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“Who does not thank for little will not thank for much” 
Estonian proverb

   Prayers of Thanksgiving


            Thanksgiving is so closely related to praise they’re often spoken in the same phrase.  But where praise was all about God, giving thanks gets us into the picture.  We’re thanking God for blessings received or “on the way,” either for us or others we’ve prayed for.  The fact that we’re involved doesn’t make it less pure or important than praise.  In fact, there are people who strongly believe that the ONLY prayer we should ever say is “Thank you, Lord.”

            In a recent poll, 67% of the people said their prayers relate to giving thanks to God all the time.  Almost 80% said they prayed most often at home, versus 5% who prayed most often in a house of worship.  While that appears to be a lot of thanksgiving, we suspect those numbers result primarily from people saying “grace” before meals.  A prayer of thanksgiving, to be sure, modeled by Jesus.  But we believe prayers of thanksgiving can be so much more than bowing your head before eating.

prayer of thanksgiving

            It doesn’t come naturally.  As with praise, children need to be taught to say “thank you.”  Adults often need a refresher course.  Thanksgiving is a learned response to someone doing something nice for us, from holding open a door to giving eternal life, and everything in between.

            That learned response can get especially confusing and difficult when the gift is unexpected.  Or undeserved.  If you’ve ever exchanged gifts with someone where you spent $20 for their gift and they spent $200 on yours, you may understand how empty “thank you” can sound.  How about if you got them no gift at all and they spent $1000 on a gift for you?  Does “thank you very much” bridge the gap?

            Even so, thanking God for blessings received, even undeserved and unexpected blessings, seems a whole lot easier than thanking Him when life is not going the way we might have hoped.

            As Job said, “Should we accept only good things from the hand of God and never anything bad?” (Job 2:10)

            Henri Nouwen called giving thanks  for “all of our lives—the good as well as the bad…hard spiritual work.”  Hard indeed.  There will always be those things that defy human understanding or explanation.  The Holocaust.  The presence of evil in the world.  The death of a baby.  The only thing we can cling to is the love of God.  We have to trust in that love.  And for that love, we give thanks.

            So the real difficulty with thanksgiving is a bit of a 2-edged sword.

            When things are going well, when we’re being showered with blessings, we have a tendency to be inattentive and forget to give thanks.  Or worse, we take credit for those good things appearing in our life.  Or worse yet, we focus on wanting more, bigger, better, extra.

            And when we’re being showered by—or buried under—one bad thing after another, the last thing we feel like doing is thanking God.  It’s hard to have an eternal perspective when you’re in pain, when your life seems like anything but an expression of God’s love.

            Here are some suggestions:

  •      Keep in mind that after any loss, there is a sharper and deeper appreciation for that which was lost: people who have been very sick ardently give thanks for health once it’s restored, just as people who have lost a loved one tend to express their gratitude for the relationships they do have.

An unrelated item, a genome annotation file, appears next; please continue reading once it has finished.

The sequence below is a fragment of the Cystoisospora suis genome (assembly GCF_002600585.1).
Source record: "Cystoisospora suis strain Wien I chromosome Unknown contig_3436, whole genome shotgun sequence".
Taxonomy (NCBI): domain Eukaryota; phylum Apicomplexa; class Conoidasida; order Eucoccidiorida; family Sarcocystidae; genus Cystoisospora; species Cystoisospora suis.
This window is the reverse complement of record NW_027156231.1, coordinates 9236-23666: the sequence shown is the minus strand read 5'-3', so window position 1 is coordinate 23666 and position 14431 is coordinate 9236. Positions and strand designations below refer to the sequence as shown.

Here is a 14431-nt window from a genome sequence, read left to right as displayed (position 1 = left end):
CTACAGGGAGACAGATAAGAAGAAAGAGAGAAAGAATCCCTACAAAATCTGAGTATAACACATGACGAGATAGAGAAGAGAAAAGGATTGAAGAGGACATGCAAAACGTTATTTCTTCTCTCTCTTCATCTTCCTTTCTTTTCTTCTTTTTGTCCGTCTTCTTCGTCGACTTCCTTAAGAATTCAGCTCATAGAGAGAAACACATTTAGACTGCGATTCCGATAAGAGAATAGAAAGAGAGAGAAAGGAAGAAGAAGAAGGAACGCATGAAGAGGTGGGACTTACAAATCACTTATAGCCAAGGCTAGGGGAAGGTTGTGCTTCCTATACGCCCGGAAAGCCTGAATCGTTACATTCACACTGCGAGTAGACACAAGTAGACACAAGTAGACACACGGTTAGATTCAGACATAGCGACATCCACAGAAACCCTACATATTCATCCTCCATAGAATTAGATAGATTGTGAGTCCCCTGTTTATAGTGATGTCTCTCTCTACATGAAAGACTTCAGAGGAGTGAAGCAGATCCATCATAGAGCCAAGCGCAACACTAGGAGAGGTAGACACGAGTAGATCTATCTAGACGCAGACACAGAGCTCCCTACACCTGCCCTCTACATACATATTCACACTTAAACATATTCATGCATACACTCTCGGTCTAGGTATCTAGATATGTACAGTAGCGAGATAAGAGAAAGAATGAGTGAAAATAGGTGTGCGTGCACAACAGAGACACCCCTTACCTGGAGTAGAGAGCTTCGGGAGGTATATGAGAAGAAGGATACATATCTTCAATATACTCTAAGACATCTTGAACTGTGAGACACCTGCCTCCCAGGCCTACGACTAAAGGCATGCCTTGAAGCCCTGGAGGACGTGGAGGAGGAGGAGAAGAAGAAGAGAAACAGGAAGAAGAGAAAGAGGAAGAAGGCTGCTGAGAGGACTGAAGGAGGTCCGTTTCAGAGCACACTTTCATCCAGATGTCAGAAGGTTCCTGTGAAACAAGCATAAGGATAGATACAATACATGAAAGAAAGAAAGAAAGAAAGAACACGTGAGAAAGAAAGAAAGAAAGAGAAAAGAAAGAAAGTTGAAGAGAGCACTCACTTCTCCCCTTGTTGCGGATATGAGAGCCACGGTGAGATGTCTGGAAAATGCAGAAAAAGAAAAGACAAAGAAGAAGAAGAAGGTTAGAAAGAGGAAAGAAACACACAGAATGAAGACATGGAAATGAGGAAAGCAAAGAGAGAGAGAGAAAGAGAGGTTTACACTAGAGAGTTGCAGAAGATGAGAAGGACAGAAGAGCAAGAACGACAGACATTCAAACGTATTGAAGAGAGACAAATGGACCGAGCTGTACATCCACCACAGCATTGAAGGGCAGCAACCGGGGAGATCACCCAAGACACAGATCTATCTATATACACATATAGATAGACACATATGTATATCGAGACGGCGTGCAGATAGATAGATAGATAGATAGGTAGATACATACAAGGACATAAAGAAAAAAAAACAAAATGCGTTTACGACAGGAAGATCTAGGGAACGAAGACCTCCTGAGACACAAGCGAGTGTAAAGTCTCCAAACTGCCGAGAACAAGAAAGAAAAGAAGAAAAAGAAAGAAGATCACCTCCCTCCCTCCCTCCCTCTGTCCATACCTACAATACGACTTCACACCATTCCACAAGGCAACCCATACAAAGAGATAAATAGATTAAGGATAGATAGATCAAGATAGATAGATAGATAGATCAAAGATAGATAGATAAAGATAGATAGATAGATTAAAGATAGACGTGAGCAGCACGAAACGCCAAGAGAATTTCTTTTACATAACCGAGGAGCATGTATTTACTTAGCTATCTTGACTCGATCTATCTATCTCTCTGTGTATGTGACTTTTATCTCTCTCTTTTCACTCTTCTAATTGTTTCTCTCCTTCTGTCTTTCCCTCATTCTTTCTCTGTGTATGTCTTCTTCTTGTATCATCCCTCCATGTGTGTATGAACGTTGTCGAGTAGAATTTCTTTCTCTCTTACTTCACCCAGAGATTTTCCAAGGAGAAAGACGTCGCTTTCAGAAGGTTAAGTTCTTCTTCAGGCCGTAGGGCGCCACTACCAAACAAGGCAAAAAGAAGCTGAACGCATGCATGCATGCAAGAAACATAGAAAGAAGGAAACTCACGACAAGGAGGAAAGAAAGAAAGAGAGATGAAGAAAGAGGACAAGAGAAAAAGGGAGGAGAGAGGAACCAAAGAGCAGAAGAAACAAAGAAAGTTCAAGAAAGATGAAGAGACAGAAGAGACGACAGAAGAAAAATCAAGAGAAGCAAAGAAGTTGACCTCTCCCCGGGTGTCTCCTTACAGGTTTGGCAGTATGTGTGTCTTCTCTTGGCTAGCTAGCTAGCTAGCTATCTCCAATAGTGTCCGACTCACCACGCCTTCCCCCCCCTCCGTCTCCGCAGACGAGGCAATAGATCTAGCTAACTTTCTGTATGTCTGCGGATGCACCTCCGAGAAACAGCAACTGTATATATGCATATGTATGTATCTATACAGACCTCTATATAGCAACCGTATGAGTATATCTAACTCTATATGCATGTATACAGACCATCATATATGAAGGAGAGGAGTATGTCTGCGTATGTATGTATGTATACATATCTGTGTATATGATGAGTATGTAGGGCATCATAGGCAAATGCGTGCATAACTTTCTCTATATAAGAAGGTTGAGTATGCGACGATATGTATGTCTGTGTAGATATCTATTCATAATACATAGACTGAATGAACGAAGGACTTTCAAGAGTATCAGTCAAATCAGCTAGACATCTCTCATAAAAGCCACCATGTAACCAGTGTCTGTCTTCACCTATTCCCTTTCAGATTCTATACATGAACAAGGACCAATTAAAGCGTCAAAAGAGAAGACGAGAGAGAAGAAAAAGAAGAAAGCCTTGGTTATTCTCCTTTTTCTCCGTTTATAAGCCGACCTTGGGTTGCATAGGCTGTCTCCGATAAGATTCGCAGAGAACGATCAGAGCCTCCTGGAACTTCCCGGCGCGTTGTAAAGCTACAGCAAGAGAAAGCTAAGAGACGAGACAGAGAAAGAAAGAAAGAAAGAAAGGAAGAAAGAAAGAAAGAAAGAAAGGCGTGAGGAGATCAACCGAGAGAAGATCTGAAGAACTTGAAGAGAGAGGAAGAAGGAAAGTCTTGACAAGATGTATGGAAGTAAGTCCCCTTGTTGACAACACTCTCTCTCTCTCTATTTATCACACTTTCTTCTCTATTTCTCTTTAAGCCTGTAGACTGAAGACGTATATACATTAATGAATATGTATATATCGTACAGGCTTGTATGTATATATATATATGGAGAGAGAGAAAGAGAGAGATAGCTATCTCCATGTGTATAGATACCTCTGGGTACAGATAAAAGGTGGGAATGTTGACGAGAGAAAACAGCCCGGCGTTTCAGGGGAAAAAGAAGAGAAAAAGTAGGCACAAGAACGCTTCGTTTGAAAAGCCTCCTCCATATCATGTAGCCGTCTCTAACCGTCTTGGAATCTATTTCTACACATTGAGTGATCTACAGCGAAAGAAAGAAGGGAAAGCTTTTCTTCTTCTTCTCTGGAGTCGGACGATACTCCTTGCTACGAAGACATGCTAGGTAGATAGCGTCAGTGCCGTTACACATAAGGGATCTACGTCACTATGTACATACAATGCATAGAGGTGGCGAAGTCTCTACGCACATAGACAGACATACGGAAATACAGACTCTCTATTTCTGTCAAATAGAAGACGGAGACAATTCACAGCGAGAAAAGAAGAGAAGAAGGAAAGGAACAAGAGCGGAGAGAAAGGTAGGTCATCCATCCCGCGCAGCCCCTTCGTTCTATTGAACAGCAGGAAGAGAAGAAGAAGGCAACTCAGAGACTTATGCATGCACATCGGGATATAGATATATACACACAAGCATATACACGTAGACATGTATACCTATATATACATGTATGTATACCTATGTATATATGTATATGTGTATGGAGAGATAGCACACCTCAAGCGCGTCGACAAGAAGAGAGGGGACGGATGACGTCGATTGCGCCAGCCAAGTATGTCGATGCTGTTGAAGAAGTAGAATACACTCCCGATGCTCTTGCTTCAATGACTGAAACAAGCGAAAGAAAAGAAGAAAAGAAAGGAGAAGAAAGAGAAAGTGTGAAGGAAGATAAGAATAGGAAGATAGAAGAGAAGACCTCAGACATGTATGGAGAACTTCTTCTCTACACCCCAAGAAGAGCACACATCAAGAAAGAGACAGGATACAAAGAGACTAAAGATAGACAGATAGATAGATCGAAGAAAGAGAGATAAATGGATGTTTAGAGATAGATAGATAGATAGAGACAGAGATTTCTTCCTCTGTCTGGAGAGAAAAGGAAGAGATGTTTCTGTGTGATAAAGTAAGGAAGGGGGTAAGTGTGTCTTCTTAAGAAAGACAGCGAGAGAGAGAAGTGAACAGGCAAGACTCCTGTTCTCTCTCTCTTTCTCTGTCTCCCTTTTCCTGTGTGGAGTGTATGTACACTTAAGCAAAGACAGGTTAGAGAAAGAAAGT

•       Don’t be overly concerned with your apparently conflicting motives; if you’re not yet in the habit of giving thanks, it may seem like little more than an obligatory “thank you card,” as if your heart’s not really in it; the thought may even cross your mind that what you really want is more of what you’re giving thanks for;  give God credit for being able to sort though your conflicting emotions—we all have them--and trust that with time, the act of giving thanks will come more and more from your heart and less and less from your head.
  •       Make it a practice to give thanks for 5 things each and every morning; don’t get out of bed until you’ve given thanks for all five.
  •       Likewise, in the evening before bed, review your day and pick 5 things in particular to be grateful for and express that gratitude in prayer.
  •       Consider carrying a “gratitude stone” in your pocket or purse, so that each time you touch it throughout the day, you’re reminded to give thanks. (Please remember you don’t have to buy a $15 gratitude stone; God has graciously provided more than enough, for free, just outside your door.)


          Giving thanks lends itself to every style of prayer: formal, conversational, devotional, prayer walking, and spontaneous.  As we saw earlier, giving thanks is often linked to praising God, so you may want to develop the habit of giving thanks each time you offer praise and worship.  That can easily be done in conversational prayer or while prayer walking.  It’s often done for you in formal prayer.  Two Psalms to get started with for devotional thanksgiving are 136 and 107.  And as with praise, as you work at developing your “thanksgiving muscle,” you’ll find spontaneous thanks arising more and more in your life.

            But remember this: it’s worthwhile to develop a spirit of gratitude that touches every aspect of your life, the high, the low, the good, the bad, the large, and the little.  As you do, you’ll find it is always the right time for a simple “Thank you, Lord.”


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